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County DEC leaders ordered to resign

The state Democratic Party's action could end the reign of chairman Dom Cabriele, whose committee has been bickering for nearly three years.

© St. Petersburg Times
published April 16, 2003

The state Democratic Party has demanded resignations from the leaders of the Hernando Democratic Executive Committee, which has been plagued by internal bickering for nearly three years.

"I have initiated the process of suspension and removal (of the officers)," Scott Maddox, the party chairman, wrote to DEC officials in a letter dated April 3. "I would request that you submit your resignation . . . within 30 days."

The action was based on a complaint brought to the state party last year by treasurer Steve Zeledon and will probably bring an end to the reign of chairman Dom Cabriele, whose election in December 2000 marked the beginning of the squabbles.

The infighting included an attempt to have Zeledon ousted from his role as treasurer. Its low point, most party members agreed, came when Cabriele filed a complaint with the Sheriff's Office alleging that Zeledon had smacked the arm of Cabriele's wife.

The fighting continued through last year's election, and many, including Zeledon, blamed it for the party's poor showing locally.

"We suffered a terrible loss in 2002. There is no reason why we should have lost someone as good as (former U.S. Rep.) Karen Thurman," said Zeledon, who contrasted that election with the party's performance in 2000.

"We did a lot of work when we swept the County Commission (in 2000)," he said. "We had a tremendous team of people working in a very collegial way, and that atmosphere has been destroyed. . . . I think this will be for the good of the party."

Cabriele said Tuesday he had not yet picked up his copy of Maddox's letter. And, though it does not mention an opportunity to appeal the decision, Cabriele said he is determined to do so.

"I'm going to challenge the whole thing. I'm not resigning," said Cabriele, who blamed the dispute on others who are seeking his job.

"All I can say is we sent the stuff up (to Tallahassee), and they didn't read it. The real situation is that we have 12 or 14 people who have been challenging my chairmanship," Cabriele said.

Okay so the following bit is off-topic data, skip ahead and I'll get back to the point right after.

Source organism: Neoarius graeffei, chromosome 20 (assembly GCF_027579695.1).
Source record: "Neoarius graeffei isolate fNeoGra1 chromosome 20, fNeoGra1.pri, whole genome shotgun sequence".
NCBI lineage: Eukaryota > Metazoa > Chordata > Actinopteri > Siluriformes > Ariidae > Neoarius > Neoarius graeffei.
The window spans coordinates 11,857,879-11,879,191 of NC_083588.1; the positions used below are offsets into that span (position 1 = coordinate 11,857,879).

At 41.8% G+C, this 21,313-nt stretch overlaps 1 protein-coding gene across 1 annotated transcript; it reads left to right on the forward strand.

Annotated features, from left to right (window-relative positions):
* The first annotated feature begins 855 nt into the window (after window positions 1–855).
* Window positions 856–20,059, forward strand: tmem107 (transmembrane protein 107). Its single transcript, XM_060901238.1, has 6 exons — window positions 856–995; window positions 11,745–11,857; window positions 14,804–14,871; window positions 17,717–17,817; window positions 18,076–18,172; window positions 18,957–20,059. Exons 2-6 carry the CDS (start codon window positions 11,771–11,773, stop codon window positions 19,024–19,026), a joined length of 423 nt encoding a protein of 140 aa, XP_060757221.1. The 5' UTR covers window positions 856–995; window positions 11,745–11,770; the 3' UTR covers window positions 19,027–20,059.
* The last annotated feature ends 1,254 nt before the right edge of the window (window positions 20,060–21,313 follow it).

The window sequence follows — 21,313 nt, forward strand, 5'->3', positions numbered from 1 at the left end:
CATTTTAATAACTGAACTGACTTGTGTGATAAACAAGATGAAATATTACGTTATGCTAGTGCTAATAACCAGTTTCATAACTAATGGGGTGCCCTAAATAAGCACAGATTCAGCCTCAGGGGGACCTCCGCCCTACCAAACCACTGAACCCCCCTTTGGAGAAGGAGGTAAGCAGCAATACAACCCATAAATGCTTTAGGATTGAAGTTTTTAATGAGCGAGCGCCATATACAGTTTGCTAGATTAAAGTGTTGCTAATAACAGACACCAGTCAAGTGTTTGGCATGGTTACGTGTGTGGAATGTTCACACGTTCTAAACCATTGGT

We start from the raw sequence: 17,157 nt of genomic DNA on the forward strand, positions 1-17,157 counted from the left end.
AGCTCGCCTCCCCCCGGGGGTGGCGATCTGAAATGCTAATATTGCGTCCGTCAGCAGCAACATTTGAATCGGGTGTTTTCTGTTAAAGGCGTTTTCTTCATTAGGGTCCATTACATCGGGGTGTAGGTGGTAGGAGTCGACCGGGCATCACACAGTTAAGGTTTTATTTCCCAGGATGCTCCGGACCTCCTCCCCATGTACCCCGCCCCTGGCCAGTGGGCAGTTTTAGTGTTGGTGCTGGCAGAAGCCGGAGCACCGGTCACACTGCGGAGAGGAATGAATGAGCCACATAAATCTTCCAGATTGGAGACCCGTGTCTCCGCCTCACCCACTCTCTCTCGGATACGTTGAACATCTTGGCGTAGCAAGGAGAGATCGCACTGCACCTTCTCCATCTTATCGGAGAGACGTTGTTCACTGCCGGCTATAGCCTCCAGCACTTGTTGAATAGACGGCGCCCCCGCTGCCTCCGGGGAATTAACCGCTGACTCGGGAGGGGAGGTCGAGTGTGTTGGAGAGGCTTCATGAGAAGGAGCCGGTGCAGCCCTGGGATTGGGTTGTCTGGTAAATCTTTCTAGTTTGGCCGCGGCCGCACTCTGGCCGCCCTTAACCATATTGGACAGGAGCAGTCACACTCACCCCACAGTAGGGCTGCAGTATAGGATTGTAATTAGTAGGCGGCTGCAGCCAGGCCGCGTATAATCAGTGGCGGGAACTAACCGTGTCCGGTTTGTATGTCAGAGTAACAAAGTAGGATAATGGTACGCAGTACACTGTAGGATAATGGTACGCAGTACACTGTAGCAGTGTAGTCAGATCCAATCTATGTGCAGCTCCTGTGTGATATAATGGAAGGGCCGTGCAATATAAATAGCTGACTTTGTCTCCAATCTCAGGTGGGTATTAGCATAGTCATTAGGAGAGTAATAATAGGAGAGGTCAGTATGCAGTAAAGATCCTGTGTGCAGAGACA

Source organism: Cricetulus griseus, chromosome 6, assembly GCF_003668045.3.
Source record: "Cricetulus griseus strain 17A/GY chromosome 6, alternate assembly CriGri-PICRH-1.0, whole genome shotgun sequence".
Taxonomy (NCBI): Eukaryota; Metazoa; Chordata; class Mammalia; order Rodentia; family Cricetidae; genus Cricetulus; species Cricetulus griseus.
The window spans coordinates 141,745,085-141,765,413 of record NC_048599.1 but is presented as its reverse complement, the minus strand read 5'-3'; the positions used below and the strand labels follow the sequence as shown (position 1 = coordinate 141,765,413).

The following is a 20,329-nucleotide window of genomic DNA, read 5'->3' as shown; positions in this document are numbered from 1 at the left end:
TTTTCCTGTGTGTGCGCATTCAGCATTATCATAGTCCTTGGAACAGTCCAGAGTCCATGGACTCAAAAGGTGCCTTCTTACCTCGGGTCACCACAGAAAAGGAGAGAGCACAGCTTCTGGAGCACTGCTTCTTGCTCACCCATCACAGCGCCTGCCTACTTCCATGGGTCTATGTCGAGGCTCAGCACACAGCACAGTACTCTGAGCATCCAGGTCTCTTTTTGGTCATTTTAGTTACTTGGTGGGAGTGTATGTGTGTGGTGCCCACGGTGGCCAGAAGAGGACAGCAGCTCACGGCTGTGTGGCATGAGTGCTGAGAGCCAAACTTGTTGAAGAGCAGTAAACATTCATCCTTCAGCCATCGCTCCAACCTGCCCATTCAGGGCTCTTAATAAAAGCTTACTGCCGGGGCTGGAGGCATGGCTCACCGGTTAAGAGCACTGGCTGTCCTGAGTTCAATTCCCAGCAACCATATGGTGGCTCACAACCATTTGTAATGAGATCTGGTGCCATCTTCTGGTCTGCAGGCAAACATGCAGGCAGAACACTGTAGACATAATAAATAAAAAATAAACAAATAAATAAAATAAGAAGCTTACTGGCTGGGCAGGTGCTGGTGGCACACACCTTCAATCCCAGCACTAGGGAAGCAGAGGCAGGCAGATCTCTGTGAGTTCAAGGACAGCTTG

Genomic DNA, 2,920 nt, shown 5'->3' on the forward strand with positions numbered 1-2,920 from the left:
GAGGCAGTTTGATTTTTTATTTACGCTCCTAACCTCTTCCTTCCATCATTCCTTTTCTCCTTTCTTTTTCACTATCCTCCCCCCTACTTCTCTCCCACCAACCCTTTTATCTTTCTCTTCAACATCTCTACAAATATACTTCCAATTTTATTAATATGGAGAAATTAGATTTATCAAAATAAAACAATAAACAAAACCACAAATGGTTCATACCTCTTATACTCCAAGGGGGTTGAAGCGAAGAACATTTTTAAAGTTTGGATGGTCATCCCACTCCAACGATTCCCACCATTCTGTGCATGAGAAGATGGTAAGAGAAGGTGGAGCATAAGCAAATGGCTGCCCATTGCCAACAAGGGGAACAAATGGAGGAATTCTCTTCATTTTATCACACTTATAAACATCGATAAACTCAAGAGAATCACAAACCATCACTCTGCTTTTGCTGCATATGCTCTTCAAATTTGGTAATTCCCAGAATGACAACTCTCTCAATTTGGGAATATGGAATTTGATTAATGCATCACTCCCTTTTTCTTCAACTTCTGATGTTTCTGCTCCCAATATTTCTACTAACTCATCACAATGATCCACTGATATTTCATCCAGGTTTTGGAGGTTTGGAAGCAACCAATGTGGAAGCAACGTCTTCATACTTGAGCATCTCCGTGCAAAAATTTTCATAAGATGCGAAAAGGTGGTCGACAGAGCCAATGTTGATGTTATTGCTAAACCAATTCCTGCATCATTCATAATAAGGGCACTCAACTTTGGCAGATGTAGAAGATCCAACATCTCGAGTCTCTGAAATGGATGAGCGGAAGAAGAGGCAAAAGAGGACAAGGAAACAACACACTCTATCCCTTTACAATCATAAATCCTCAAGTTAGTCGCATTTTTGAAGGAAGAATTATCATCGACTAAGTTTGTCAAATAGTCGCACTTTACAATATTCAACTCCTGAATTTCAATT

Other members of the local party said the decision will allow the party to begin rebuilding.

"We had some leadership that was perhaps controversial," said Al Hernandez, Hernando's state committeeman.

"There's a lot going on in the Democratic Party right now, and it's probably time for some reorganization."

Though Zeledon was asked to resign, he agreed with Hernandez.

"I'm just going to wait for the dust to settle a little. After that, I see this as an opportunity to unify the party," he said.

During last year's election, he criticized Cabriele for working against some Democratic candidates, including Greg Williams, who unsuccessfully challenged state Rep. David Russell, R-Brooksville, in 2000 and 2002. Cabriele sought out and supported Bruce Donovan to challenge Williams in the primary.

Cabriele said he was merely trying to find a candidate that could better challenge Russell.

Maddox's demand was based on matters that had little to do with the DEC's main purpose, which is to support local candidates.

The state party's decision was a response to a complaint Zeledon and some of his supporters filed and that the state first ruled on last July.

The dispute began even earlier than that, in December 2000, when Zeledon narrowly lost the election for the DEC chairmanship. Most of the other officers, including Zeledon, were Cabriele's opponents.

They claimed Cabriele had stacked the election by recruiting new members, many of them recent converts to the Democratic Party. They also accused Cabriele of effectively cutting them out of their official duties.

Zeledon, for example, said he never received the group's account books. In October 2001, Cabriele called for a vote of DEC members that he claimed was a valid method of removing Zeledon from his job as treasurer.

That was one of the items that the state ruled on in July.

The state party ordered that the election was not valid and Zeledon should be reinstated. It also required all Hernando DEC meetings to be monitored by a representative of the state party and that the local party pay $300 a month to cover the expense of the supervision.

Cabriele said earlier this year that he had tried to return control of the books to Zeledon, who was not interested in the responsibility -- a claim Zeledon disputes. Cabriele also said he had not had meetings monitored because he had not called any meetings, except for one last fall when the state party was too busy to send a representative.

In the letter, though, Maddox rejected those claims. He found that Cabriele had failed to comply with all the directives, and added a statement that echoed Hernandez's sentiments:

"It is in the best interest of the (state party) and its members to have Democratic Executive Committees that operate and function in accordance with the (party) bylaws."

-- Dan DeWitt covers politics, the environment and the city of Brooksville. He can be reached at 754-6116 or .

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